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Margaret Beattie Bogue named recipient of the first Frederick Jackson Turner Award

The Midwestern History Association this week announced the winner of its first annual Frederick Jackson Turner Award, bestowed on an individual for lifetime service to Midwestern history. The honor is conferred upon Margaret Beattie Bogue, professor emerita of history and liberal studies at the University of Wisconsin–Madison.

Margaret Beattie Bogue

Margaret Beattie Bogue

Bogue joined the University of Wisconsin Extension program in 1966 and later the Department of History at UW–Madison. Her research interests have included the fisheries and wetlands of the Great Lakes region as well as Midwestern agricultural and environmental history.

The Midwestern History Association was formed in 2014 to advocate and support greater attention to Midwestern history among professional historians. Bogue is the first recipient of this new award, which will be presented April 17th at the annual meeting of the Midwestern History Association in St. Louis, in conjunction with the Organization of American Historians conference.

“The Midwestern History Association is proud to confer the first Turner Award upon Professor Bogue, who has been a long-time leader in studying the American Midwest, especially its deeply agrarian character and the decisive role of the Great Lakes in the region’s development,” said Jon K. Lauck, president of the association.

BogueFishingBogue’s definitive history of the decline of the Great Lakes’ fisheries—Fishing the Great Lakes: An Environmental History, 1783–1933 was published in 2000 by the University of Wisconsin Press and received national and regional awards, including the Wisconsin Library Association’s Outstanding Achievement book award. She also brought the rich local histories of the Great Lakes region to the general public through two guides to historic sites: Around the Shores of Lake Michigan and Around the Shores of Lake Superior, also both published by UW Press. In her 2007 second edition of the Superior book, she added historical essays on the Ojibwe presence, French exploration, industry on and around the lake, and the impact of this human history on the natural environment, garnering that book several awards, including the Award of Bogue_LakeSuperiorLGMerit for Leadership in History from the American Association for State and Local History. Her first book, in 1959, was Patterns from the Sod: Land Use and Tenure in the Grand Prairie, 1850–1900 (Illinois State Historical Library).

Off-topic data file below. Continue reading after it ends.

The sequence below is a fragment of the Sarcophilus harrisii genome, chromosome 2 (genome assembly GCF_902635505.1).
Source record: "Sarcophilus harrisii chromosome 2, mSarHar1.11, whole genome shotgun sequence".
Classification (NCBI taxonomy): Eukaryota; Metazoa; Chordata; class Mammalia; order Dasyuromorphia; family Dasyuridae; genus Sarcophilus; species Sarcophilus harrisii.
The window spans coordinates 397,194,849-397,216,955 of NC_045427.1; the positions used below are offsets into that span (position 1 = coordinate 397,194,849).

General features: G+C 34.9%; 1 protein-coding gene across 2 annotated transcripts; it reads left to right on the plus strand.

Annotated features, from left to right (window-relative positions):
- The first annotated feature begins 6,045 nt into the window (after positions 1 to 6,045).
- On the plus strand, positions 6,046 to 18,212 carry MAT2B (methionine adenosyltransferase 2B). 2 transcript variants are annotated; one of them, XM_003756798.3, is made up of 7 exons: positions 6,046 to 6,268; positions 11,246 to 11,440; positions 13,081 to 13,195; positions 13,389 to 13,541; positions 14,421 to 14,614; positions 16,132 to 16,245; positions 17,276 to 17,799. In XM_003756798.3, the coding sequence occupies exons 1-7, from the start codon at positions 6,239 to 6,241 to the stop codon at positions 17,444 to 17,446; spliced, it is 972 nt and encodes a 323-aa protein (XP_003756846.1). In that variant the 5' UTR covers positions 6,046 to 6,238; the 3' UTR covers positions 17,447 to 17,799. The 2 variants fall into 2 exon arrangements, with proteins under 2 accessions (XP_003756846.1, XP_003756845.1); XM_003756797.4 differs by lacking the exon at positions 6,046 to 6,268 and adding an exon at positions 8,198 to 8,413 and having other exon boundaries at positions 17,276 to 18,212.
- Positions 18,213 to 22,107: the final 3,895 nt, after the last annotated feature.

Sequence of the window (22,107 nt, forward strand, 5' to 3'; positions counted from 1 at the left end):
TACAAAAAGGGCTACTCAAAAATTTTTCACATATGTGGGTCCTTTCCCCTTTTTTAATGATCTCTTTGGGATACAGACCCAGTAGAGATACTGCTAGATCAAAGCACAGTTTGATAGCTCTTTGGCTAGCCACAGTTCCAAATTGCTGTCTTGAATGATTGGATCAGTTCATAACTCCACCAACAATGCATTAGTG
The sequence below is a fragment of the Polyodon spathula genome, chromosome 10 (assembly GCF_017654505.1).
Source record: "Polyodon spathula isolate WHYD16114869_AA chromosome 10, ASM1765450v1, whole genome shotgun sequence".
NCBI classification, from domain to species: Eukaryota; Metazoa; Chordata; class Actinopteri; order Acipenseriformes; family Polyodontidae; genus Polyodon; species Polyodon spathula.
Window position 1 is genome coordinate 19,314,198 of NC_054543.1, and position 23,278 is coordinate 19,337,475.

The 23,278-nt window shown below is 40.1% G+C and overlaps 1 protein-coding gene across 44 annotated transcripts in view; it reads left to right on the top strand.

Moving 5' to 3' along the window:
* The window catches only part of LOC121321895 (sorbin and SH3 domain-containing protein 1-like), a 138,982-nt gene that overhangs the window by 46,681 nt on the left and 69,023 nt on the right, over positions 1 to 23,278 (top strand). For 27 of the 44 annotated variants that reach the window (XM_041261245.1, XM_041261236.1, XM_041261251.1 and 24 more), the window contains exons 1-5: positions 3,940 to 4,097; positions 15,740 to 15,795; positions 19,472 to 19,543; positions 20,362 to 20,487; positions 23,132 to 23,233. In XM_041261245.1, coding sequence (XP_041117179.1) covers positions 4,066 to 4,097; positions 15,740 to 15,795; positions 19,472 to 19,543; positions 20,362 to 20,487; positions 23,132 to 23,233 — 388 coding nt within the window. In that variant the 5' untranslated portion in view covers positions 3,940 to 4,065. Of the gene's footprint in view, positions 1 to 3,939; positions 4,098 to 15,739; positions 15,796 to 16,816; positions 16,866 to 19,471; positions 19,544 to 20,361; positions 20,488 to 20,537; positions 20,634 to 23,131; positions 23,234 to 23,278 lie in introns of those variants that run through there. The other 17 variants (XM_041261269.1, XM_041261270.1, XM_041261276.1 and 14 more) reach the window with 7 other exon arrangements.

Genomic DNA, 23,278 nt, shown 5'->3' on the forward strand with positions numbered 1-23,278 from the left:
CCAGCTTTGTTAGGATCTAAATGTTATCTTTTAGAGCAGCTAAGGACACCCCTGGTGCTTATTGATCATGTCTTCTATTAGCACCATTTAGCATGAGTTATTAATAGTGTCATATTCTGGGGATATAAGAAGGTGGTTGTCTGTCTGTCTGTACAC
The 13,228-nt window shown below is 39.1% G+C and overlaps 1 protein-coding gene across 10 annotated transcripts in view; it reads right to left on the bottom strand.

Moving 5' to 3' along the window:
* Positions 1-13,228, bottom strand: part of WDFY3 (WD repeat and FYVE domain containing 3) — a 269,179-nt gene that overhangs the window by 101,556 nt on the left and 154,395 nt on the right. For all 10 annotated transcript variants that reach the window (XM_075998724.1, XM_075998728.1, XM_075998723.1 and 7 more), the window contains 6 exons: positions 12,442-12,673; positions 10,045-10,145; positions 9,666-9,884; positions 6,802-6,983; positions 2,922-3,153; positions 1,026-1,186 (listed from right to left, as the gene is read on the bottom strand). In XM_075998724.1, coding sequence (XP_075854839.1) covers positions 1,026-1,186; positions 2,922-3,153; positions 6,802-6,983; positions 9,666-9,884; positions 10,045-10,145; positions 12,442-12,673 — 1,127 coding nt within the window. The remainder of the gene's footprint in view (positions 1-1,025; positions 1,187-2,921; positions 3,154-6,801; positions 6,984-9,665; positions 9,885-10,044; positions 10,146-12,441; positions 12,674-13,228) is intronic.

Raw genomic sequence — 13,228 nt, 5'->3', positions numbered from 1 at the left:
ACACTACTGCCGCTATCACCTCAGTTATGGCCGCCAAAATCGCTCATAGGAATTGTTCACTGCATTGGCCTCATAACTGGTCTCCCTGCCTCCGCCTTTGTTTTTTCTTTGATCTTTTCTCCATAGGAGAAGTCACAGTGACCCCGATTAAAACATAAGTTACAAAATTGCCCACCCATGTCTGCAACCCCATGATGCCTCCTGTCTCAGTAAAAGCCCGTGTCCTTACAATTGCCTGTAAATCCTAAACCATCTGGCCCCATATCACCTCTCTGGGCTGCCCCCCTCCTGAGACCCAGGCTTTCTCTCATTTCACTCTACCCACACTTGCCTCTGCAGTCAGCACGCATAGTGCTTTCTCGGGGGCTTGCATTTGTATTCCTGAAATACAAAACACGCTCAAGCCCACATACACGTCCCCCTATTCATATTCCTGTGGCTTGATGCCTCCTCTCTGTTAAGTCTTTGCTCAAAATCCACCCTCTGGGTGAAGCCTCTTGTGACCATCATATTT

“Margaret Bogue does meticulous research and analysis, but she makes her work accessible to general readers as well as scholars. She’s always been active in bringing history to the citizens of the Midwest and Great Lakes regions,” noted Gwen Walker, editorial director of the University of Wisconsin Press.

The Turner Award is named for the prominent historian Frederick Jackson Turner, whose famous 1890 lecture on the influence of “the frontier” on American identity considerably shaped the historiography of the Midwest and the broader field of U.S. history. Turner was born in Portage, Wisconsin, in 1861 and earned his BA from the University of Wisconsin in 1884. His essays on regionalism and the American Midwest won the Pulitzer Prize in history in 1933. As a professor at the University of Wisconsin and later at Harvard, Turner trained many historians and helped shape many fields of historiography. Perhaps his greatest contribution to the discipline of American history was his focus on Midwestern history, an emphasis that was carried on by his many students.

The members of this year’s Frederick Jackson Turner Award committee are Pamela Riney-Kehrberg of Iowa State University, Brian Hosmer of the University of Tulsa, and Jane Pederson of the University of Wisconsin—Eau Claire.